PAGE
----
I sent him a present and a card (and a very, very sappy card for Paul and Linda) and they should have arrived by now, but I’ve heard nothing. I also asked a few weeks ago if perhaps we could Skype today, because I was very anxious and upset about not being able to see him at all on his birthday. The past two years they’ve been so lovely about allowing me just a little bit of alone time with him at 5:05 on December 10. This year, I’ve heard nothing, though I followed up with a terrifyingly cautiously worded email last night, and have been lying awake poking my phone waiting for them to reply and going out of my mind. I’ve heard zilch about the gift (did they not get it? did they get it and find it inappropriate? did they get it and decide they hate me and set it on fire? did they get it and decide to wait until today to open it?) and nada about Skyping (do they not want me to see him? do they think it would confuse or upset him? he’s such a tech savvy little boy, that seems unlikely, but maybe they think he just wouldn’t get anything out of it? have they just been too busy to respond? have they decided they never ever want to see me again? are they mad at me? and on and on and on).

Not entirely sure I will make it through the day, though there’s lots to do. Never realized his birthday could make me so sad – usually it’s so happy, because I know I’ll get to see him. But today it’s snow in Staunton, and my world is bereft of Danger.

Falling Slowly.

A few months ago, I was working the American Shakespeare Center’s annual leadership conference with International Paper. This was only the second one (we started doing it last year, when I was a bright eyed and bushy tailed intern, as opposed to an utterly consumed and terrified grad student), and it’s an incredible program – we bring in people in various positions of leadership in this MASSIVE company (International Paper is a multi-m/billion dollar company) and spend a week interacting with them and teaching them ways that Shakespeare and theater can help with interpersonal relationships and leadership in a business setting. Both years have been wonderful experiences on both our end and theirs. We all have a ball and learn a lot from each other. But this past time, one thing happened to me that I will absolutely never forget.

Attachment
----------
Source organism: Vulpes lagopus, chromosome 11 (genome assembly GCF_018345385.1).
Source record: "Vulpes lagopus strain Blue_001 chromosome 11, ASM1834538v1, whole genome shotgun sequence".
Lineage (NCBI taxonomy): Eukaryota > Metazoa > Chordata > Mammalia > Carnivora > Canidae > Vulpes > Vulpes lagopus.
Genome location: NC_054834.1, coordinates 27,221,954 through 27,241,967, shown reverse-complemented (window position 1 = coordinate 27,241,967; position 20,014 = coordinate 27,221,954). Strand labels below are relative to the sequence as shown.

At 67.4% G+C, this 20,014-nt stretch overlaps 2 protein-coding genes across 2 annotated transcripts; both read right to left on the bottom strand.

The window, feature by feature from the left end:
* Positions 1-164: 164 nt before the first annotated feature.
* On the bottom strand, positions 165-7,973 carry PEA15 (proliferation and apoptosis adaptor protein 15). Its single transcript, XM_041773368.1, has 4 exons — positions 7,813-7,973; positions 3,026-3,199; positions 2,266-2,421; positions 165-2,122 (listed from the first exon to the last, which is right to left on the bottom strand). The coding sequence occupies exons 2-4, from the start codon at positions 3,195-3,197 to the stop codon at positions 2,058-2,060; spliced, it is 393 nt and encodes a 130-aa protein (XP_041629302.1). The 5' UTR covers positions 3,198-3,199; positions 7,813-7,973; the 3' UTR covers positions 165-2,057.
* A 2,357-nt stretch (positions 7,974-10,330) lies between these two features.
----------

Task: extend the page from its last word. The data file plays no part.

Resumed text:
We break  the International Paper people into groups, and spend the week doing various activities with them, punctuated by lectures and performances by ASC actors. Since the actors are all (for the most part) very accomplished musicians, we will often end some sessions with a song or performance. One day, before we took a break for lunch, two of the actors graced us with a rendition of the song “Falling Slowly,” which they had performed in a show in the not-too-distant past, and which was written for the movie-musical Once (which is lovely, and I highly recommend its viewing).

We were sitting in the theater, and I was off to the side with my notes and schedules, listening. The two actors performing the song are people I respect to the highest degree: talented, beautiful, friendly, and warm. And did I mention talented? Anyway, the song is hauntingly gorgeous, wistful, lamentful. I know it well and did before the day in question. But as they sang, I found myself openly weeping. And I don’t mean I got choked up or felt a bit teary; I mean I was sobbing. I wanted to get up and leave, but that would have called even more attention to me. The lyrics that killed me go thusly: 

Take this sinking boat

And point it home

You’ve still got time.

Raise your hopeful voice

You have a choice

You made it now…

 

This is one of those things that I feel completely separates my experience from those of others who relinquished their children. There was an era when “adoption” (and let’s be honest, it was kidnapping) was foisted upon young, terrified, ashamed, unwed mothers. You can’t call that a placement, which is why I say relinquishment. Those women were told they had a choice. They didn’t.

I did.